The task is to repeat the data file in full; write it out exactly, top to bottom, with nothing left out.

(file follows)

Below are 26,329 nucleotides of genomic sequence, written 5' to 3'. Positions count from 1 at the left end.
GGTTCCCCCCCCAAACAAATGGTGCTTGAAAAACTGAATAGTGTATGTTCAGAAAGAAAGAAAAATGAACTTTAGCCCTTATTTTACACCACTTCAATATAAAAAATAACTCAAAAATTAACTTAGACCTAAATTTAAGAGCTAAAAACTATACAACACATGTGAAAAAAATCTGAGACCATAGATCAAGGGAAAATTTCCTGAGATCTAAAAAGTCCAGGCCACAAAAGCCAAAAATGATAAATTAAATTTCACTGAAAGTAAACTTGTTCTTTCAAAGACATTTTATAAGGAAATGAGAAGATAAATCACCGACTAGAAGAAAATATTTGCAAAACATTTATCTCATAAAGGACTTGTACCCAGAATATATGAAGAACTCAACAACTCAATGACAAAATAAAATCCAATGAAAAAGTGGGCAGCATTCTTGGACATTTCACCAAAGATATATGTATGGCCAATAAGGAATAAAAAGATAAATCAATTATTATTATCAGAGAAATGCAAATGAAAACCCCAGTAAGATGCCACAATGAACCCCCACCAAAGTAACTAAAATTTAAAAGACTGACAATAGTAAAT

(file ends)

Below are 26,329 nucleotides of genomic sequence, written 5' to 3'. Positions count from 1 at the left end.
GGTTCCCCCCCCAAACAAATGGTGCTTGAAAAACTGAATAGTGTATGTTCAGAAAGAAAGAAAAATGAACTTTAGCCCTTATTTTACACCACTTCAATATAAAAAATAACTCAAAAATTAACTTAGACCTAAATTTAAGAGCTAAAAACTATACAACACATGTGAAAAAAATCTGAGACCATAGATCAAGGGAAAATTTCCTGAGATCTAAAAAGTCCAGGCCACAAAAGCCAAAAATGATAAATTAAATTTCACTGAAAGTAAACTTGTTCTTTCAAAGACATTTTATAAGGAAATGAGAAGATAAATCACCGACTAGAAGAAAATATTTGCAAAACATTTATCTCATAAAGGACTTGTACCCAGAATATATGAAGAACTCAACAACTCAATGACAAAATAAAATCCAATGAAAAAGTGGGCAGCATTCTTGGACATTTCACCAAAGATATATGTATGGCCAATAAGGAATAAAAAGATAAATCAATTATTATTATCAGAGAAATGCAAATGAAAACCCCAGTAAGATGCCACAATGAACCCCCACCAAAGTAACTAAAATTTAAAAGACTGACAATAGTAAAT